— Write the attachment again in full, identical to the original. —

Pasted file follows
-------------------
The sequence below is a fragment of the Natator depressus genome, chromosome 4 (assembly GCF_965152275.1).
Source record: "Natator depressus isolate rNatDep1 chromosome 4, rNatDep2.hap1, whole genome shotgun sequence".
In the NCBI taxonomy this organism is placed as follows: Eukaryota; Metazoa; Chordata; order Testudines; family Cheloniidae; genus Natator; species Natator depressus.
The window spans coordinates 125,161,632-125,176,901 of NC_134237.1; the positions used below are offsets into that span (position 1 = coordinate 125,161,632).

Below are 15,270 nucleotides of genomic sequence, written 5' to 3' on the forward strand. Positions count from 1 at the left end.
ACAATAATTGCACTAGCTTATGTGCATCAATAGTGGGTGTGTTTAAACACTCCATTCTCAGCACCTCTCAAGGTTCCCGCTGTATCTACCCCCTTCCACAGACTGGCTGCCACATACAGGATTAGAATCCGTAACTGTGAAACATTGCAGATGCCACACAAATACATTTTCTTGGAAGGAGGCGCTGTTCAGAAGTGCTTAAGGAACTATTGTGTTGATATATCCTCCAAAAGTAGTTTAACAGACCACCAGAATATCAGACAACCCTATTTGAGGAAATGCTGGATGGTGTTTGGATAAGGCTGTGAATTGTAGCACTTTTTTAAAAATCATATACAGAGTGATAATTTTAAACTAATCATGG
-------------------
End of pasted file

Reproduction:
The sequence below is a fragment of the Natator depressus genome, chromosome 4 (assembly GCF_965152275.1).
Source record: "Natator depressus isolate rNatDep1 chromosome 4, rNatDep2.hap1, whole genome shotgun sequence".
In the NCBI taxonomy this organism is placed as follows: Eukaryota; Metazoa; Chordata; order Testudines; family Cheloniidae; genus Natator; species Natator depressus.
The window spans coordinates 125,161,632-125,176,901 of NC_134237.1; the positions used below are offsets into that span (position 1 = coordinate 125,161,632).

Below are 15,270 nucleotides of genomic sequence, written 5' to 3' on the forward strand. Positions count from 1 at the left end.
ACAATAATTGCACTAGCTTATGTGCATCAATAGTGGGTGTGTTTAAACACTCCATTCTCAGCACCTCTCAAGGTTCCCGCTGTATCTACCCCCTTCCACAGACTGGCTGCCACATACAGGATTAGAATCCGTAACTGTGAAACATTGCAGATGCCACACAAATACATTTTCTTGGAAGGAGGCGCTGTTCAGAAGTGCTTAAGGAACTATTGTGTTGATATATCCTCCAAAAGTAGTTTAACAGACCACCAGAATATCAGACAACCCTATTTGAGGAAATGCTGGATGGTGTTTGGATAAGGCTGTGAATTGTAGCACTTTTTTAAAAATCATATACAGAGTGATAATTTTAAACTAATCATGG